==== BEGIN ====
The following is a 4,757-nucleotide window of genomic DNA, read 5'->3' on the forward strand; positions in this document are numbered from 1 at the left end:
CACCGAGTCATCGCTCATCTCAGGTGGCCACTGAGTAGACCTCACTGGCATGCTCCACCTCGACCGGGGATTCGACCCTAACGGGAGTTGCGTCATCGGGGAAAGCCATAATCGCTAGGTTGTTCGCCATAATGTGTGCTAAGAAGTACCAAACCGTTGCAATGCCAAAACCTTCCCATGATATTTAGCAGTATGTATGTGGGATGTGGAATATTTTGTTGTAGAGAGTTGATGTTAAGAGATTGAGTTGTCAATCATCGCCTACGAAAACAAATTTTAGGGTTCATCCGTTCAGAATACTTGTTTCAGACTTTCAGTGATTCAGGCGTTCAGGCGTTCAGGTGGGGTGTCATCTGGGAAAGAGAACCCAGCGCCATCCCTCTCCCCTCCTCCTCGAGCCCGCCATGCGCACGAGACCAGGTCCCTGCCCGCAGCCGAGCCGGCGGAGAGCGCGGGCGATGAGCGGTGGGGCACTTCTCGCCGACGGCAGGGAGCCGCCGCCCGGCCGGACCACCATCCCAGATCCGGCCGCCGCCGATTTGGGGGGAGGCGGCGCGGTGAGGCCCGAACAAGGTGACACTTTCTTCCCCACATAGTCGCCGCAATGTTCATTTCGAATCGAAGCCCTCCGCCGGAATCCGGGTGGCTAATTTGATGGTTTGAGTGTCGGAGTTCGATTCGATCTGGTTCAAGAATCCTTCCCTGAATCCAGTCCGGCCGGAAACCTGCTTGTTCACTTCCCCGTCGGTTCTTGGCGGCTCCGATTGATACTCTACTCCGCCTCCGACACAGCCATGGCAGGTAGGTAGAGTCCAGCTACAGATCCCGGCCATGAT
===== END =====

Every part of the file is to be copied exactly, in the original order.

The following is a 4,757-nucleotide window of genomic DNA, read 5'->3' on the forward strand; positions in this document are numbered from 1 at the left end:
CACCGAGTCATCGCTCATCTCAGGTGGCCACTGAGTAGACCTCACTGGCATGCTCCACCTCGACCGGGGATTCGACCCTAACGGGAGTTGCGTCATCGGGGAAAGCCATAATCGCTAGGTTGTTCGCCATAATGTGTGCTAAGAAGTACCAAACCGTTGCAATGCCAAAACCTTCCCATGATATTTAGCAGTATGTATGTGGGATGTGGAATATTTTGTTGTAGAGAGTTGATGTTAAGAGATTGAGTTGTCAATCATCGCCTACGAAAACAAATTTTAGGGTTCATCCGTTCAGAATACTTGTTTCAGACTTTCAGTGATTCAGGCGTTCAGGCGTTCAGGTGGGGTGTCATCTGGGAAAGAGAACCCAGCGCCATCCCTCTCCCCTCCTCCTCGAGCCCGCCATGCGCACGAGACCAGGTCCCTGCCCGCAGCCGAGCCGGCGGAGAGCGCGGGCGATGAGCGGTGGGGCACTTCTCGCCGACGGCAGGGAGCCGCCGCCCGGCCGGACCACCATCCCAGATCCGGCCGCCGCCGATTTGGGGGGAGGCGGCGCGGTGAGGCCCGAACAAGGTGACACTTTCTTCCCCACATAGTCGCCGCAATGTTCATTTCGAATCGAAGCCCTCCGCCGGAATCCGGGTGGCTAATTTGATGGTTTGAGTGTCGGAGTTCGATTCGATCTGGTTCAAGAATCCTTCCCTGAATCCAGTCCGGCCGGAAACCTGCTTGTTCACTTCCCCGTCGGTTCTTGGCGGCTCCGATTGATACTCTACTCCGCCTCCGACACAGCCATGGCAGGTAGGTAGAGTCCAGCTACAGATCCCGGCCATGAT